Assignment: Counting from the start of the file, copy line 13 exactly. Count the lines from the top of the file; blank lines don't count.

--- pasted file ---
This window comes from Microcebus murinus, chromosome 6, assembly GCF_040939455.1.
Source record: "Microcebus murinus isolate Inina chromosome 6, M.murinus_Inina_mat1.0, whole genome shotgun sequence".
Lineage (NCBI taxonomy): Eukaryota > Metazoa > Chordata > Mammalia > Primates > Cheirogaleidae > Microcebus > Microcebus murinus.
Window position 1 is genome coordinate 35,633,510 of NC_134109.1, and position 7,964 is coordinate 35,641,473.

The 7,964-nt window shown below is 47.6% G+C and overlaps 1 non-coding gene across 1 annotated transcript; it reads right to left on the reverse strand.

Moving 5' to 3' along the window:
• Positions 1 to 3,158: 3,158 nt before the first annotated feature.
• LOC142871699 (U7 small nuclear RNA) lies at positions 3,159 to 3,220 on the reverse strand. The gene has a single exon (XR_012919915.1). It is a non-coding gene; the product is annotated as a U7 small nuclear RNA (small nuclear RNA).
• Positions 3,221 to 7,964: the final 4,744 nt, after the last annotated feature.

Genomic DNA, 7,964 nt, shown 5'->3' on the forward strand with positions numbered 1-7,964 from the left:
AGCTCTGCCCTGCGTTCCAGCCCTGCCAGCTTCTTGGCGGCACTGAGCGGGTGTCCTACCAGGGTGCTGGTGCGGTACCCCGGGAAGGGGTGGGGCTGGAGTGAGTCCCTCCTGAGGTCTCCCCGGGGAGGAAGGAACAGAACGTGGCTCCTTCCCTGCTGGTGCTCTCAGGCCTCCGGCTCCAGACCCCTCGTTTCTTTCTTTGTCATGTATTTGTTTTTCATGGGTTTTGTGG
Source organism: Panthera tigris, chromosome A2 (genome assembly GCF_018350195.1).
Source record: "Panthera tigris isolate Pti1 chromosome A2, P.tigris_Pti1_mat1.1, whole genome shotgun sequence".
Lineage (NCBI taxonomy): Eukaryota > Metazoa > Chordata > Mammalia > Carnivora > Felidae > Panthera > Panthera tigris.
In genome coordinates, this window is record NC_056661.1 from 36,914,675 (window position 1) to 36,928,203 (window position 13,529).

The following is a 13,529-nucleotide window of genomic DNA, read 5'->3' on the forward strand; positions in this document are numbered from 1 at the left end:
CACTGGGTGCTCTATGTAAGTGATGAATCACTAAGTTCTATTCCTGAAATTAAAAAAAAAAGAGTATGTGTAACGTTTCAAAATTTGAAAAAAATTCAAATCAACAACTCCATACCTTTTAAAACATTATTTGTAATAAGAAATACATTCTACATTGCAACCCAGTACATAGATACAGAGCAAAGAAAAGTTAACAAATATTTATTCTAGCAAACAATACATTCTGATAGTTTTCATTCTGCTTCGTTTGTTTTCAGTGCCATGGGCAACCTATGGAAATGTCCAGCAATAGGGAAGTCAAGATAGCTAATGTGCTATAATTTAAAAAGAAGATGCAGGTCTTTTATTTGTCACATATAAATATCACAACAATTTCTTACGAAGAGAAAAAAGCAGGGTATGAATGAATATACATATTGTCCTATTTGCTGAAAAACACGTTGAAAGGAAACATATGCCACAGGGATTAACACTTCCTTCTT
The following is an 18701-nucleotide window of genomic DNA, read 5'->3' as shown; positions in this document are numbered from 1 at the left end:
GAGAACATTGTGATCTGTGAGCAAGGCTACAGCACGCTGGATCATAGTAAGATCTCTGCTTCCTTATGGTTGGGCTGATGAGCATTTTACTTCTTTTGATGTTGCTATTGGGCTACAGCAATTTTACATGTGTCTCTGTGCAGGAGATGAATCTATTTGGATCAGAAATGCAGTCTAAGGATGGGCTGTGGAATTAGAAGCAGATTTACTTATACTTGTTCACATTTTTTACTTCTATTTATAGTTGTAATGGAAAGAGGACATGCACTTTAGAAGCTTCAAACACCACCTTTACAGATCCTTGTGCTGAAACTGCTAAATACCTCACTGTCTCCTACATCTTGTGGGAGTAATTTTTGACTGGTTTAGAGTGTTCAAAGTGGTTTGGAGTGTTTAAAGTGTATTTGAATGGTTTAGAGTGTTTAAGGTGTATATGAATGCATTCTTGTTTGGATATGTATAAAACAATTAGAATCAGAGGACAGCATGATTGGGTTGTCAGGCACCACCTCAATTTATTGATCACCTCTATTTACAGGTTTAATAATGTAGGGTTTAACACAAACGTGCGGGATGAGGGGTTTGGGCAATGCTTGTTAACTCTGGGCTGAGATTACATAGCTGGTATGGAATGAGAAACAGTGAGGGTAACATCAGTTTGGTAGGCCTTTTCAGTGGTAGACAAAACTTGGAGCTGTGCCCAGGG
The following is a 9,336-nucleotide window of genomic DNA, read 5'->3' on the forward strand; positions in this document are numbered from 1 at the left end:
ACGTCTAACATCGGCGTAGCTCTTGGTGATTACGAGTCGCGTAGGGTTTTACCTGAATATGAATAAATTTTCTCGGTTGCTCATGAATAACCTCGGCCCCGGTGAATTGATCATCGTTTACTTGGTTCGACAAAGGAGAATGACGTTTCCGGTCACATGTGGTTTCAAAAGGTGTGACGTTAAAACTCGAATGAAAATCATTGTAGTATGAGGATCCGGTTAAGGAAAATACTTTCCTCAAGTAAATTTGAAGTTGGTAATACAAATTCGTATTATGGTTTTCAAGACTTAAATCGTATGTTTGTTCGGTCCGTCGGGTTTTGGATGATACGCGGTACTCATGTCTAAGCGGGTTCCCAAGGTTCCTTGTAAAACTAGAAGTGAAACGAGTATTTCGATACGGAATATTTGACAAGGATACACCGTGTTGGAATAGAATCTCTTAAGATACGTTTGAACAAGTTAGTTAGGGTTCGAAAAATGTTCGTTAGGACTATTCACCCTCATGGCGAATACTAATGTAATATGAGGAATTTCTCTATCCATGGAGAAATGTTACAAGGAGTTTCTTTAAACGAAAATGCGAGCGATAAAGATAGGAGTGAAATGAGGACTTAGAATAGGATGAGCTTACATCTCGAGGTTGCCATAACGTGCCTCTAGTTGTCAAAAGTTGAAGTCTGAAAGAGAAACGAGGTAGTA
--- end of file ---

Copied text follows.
Source record: "Panthera tigris isolate Pti1 chromosome A2, P.tigris_Pti1_mat1.1, whole genome shotgun sequence".